In the summer forest there are allergens and irritating substances that cause respiratory or cutaneous symptoms. Birch and alder pollen allergy is common in Finland. Pollens of other trees cause sensitization only sporadically. Spores of molds and mushrooms cause allergic reactions, but the means to study spore allergy are inadequate. Even edible mushrooms may cause allergic abdominal discomforts, and trehalose intolerance is supposed to be present in a small percentage of the population. Lichen allergens may bring about IgE-mediated reactions, contact allergy and photoallergic reactions.
BACKGROUND: An inverse association between tuberculin responses and atopy has been observed in Japanese children, indicating that BCG immunisation, subclinical exposure to Mycobacterium tuberculosis without clinical disease, or host characteristics may influence the T helper (Th) lymphocyte balance with decreased atopy as a result. This study was undertaken to determine whether tuberculin reactivity is inversely related to atopy in young adults vaccinated with BCG at the age of 14. METHODS: Men and women aged 20-44 years were tested using the adrenaline-Pirquet test with Norwegian produced synthetic medium tuberculin (n = 891). In addition, their serum total and specific IgE antibodies against mite, cat, timothy grass, mould and birch were measured. RESULTS: Of the 574 subjects with complete examinations, 64% had a positive adrenaline-Pirquet tuberculin test (> or =4 mm) and 27% exhibited IgE antibodies (> or =0.35 kU/l) to one or more of the five specific allergens. The geometric mean of total serum IgE in the population was 30.2 kU/l. Tuberculin reactivity and log IgE were not correlated (r = 0.043, p = 0.30). The mean tuberculin reactivity was 4.6 mm, 4.9 mm, and 5.0 mm in the lower, middle and upper tertile of IgE distribution (61 kU/l). The prevalence of atopy, as assessed by either the presence of any of the five specific IgE antibodies or by each specific IgE antibody separately, did not differ between subjects with a positive and those with a negative tuberculin test. These results persisted after adjustment for age, sex, and smoking status in multivariate logistic regression analyses. CONCLUSIONS: In this young adult population, BCG vaccinated at the age of 14, no significant relationship between a positive tuberculin reaction and atopy was observed. If a true relationship had been found, our study suggests that it may be limited to populations immunised in early childhood when a substantial modulation of the immune system can occur.
To evaluate the role of lymphocytes in the pathogenesis of allergic bronchoconstriction, we investigated whether allergic airway responses are adoptively transferred by antigen-primed lymphocytes in Brown Norway (BN) rats. Animals were actively sensitized to ovalbumin (OA) or sham sensitized, and 14 d later mononuclear cells (MNCs) were isolated from intrathoracic lymph nodes, passed through a nylon wool column, and transferred to naive syngeneic rats. Recipients were challenged with aerosolized OA or bovine serum albumin (BSA) (5% wt/vol) and analyzed for changes in lung resistance (RL), airway responsiveness to inhaled methacholine (MCh), and bronchoalveolar lavage (BAL) cells. Recipients of MNCs from sensitized rats responded to OA inhalation and exhibited sustained increases in RL throughout the 8-h observation period, but without usual early airway responses. Recipients of sham-sensitized MNCs or BSA-challenged recipients failed to respond to antigen challenge. At 32 h after OA exposure, airway responsiveness to MCh was increased in four of seven rats that had received sensitized MNCs (p = 0.035). BAL eosinophils increased at 32 h in the recipients of both sensitized and sham-sensitized MNCs. However, eosinophil numbers in BAL were inversely correlated with airway responsiveness in the recipients of sensitized MNCs (r = -0.788, p = 0.036). OA-specific immunoglobulin E (IgE) was undetectable by enzyme-linked immunosorbent assay (ELISA) or passive cutaneous anaphylaxis (PCA) in recipient rats following adoptive transfer. In conclusion, allergic late airway responses (LAR) and cholinergic airway hyperresponsiveness, but not antigen-specific IgE and early responses, were adoptively transferred by antigen-primed lymphocytes in BN rats.(ABSTRACT TRUNCATED AT 250 WORDS)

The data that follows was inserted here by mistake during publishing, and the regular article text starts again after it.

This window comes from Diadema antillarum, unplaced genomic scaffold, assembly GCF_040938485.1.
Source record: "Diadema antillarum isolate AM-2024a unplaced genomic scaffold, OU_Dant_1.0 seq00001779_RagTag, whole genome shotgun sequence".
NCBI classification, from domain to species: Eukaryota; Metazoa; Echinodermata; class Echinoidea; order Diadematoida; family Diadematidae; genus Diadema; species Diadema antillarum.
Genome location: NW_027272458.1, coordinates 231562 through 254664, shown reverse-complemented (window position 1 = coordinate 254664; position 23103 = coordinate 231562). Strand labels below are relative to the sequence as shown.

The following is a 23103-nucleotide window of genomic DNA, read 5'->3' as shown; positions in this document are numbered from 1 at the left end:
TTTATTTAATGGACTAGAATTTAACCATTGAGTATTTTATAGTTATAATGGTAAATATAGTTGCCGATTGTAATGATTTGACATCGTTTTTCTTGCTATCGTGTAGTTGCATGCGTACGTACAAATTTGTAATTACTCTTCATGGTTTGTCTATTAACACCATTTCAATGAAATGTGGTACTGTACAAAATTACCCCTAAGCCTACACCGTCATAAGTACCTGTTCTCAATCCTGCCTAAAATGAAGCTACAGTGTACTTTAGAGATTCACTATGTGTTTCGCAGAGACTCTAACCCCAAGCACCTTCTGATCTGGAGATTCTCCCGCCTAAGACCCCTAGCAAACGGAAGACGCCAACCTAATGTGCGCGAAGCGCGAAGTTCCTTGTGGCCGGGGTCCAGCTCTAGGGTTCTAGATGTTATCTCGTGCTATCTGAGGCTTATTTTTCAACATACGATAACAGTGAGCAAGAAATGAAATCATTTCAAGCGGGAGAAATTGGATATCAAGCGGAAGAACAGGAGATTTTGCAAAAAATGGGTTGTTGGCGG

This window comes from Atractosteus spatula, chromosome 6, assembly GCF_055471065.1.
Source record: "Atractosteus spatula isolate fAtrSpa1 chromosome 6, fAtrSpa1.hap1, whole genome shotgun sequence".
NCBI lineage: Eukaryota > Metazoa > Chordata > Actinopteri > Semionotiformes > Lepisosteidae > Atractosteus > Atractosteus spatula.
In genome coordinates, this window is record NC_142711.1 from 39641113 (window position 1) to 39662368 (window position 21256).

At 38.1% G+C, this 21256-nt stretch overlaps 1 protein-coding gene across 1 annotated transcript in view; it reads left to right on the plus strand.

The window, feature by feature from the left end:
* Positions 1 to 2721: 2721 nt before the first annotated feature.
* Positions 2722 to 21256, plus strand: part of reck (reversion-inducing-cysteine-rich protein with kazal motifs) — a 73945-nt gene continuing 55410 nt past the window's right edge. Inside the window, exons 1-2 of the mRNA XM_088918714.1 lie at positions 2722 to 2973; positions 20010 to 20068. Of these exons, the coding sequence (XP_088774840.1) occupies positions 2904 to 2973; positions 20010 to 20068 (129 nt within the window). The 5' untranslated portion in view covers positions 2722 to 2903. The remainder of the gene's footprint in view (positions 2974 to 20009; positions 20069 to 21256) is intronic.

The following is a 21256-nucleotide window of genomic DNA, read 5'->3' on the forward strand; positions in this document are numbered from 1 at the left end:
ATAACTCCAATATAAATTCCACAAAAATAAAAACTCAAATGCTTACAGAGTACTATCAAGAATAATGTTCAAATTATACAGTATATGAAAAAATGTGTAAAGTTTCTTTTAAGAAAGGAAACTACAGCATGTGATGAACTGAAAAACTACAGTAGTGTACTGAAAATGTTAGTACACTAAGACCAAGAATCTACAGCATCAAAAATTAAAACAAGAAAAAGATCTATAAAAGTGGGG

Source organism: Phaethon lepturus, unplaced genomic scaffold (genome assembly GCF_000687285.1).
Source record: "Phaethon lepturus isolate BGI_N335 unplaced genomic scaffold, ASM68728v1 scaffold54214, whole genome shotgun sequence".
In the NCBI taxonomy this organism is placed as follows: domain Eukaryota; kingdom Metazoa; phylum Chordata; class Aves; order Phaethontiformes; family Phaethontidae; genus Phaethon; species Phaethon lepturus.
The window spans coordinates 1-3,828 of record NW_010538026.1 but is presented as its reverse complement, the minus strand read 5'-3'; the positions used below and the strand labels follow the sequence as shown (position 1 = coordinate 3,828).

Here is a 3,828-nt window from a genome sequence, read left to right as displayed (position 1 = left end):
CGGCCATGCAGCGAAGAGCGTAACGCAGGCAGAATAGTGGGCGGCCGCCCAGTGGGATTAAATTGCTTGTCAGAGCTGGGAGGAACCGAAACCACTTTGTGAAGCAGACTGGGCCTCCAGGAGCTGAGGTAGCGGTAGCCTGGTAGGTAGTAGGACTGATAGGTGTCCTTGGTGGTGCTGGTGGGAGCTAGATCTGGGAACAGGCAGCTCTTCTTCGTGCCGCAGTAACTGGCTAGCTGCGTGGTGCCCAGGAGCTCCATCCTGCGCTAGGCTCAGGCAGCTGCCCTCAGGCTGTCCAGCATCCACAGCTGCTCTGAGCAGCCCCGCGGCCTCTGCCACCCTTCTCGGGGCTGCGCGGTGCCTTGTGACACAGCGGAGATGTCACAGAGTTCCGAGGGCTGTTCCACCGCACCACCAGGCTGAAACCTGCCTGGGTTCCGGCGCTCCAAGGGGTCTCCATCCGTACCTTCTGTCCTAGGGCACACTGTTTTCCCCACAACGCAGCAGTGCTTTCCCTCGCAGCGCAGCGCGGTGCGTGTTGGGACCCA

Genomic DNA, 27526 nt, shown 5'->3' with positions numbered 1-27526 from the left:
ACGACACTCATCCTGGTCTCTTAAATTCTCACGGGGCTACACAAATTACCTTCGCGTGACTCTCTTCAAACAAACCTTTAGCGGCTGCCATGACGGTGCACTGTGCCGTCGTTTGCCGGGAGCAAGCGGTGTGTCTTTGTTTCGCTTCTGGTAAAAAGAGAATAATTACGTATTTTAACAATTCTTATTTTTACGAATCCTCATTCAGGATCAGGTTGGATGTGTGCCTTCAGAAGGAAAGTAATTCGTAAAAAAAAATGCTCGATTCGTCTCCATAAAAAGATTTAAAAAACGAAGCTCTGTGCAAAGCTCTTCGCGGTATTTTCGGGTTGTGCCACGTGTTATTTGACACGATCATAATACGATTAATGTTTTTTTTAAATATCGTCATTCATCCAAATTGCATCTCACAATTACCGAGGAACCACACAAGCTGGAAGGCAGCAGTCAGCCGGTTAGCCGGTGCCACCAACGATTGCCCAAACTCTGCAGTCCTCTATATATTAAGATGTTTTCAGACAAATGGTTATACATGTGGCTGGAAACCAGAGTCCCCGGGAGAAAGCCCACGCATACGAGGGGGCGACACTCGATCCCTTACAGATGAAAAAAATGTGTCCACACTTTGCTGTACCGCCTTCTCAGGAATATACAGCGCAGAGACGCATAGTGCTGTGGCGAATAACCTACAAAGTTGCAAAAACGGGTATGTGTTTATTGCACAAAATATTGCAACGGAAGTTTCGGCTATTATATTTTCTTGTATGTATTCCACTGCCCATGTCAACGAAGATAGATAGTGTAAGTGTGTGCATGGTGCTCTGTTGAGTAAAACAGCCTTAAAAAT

The absence of IgE sensitization to allergen components in the presence of sensitization to the corresponding extract has been reported, but its clinical importance has not been studied.
To evaluate the clinical significance of IgE sensitization to three aeroallergen extracts and the corresponding components in relation to the development of respiratory disease.
A total of 467 adults participated in the European Community Respiratory Health Survey (ECRHS) II and 302 in ECRHS III, 12 years later. IgE sensitization to allergen extract and components, exhaled nitric oxide (FeNO) and bronchial responsiveness to methacholine were measured in ECRHS II. Rhinitis and asthma symptoms were questionnaire-assessed in both ECRHS II and III.
A good overall correlation was found between IgE sensitization to extract and components for cat (r = 0.83), timothy (r = 0.96) and birch (r = 0.95). However, a substantial proportion of subjects tested IgE positive for cat and timothy allergen extracts but negative for the corresponding components (48% and 21%, respectively). Subjects sensitized to both cat extract and components had higher FeNO (P = 0.008) and more bronchial responsiveness (P = 0.002) than subjects sensitized only to the extract. Further, subjects sensitized to cat components were more likely to develop asthma (P = 0.005) and rhinitis (P = 0.007) than subjects sensitized only to cat extract.
Measurement of IgE sensitization to cat allergen components would seem to have a higher clinical value than extract-based measurement, as it related better to airway inflammation and responsiveness and had a higher prognostic value for the development of asthma and rhinitis over a 12-year period.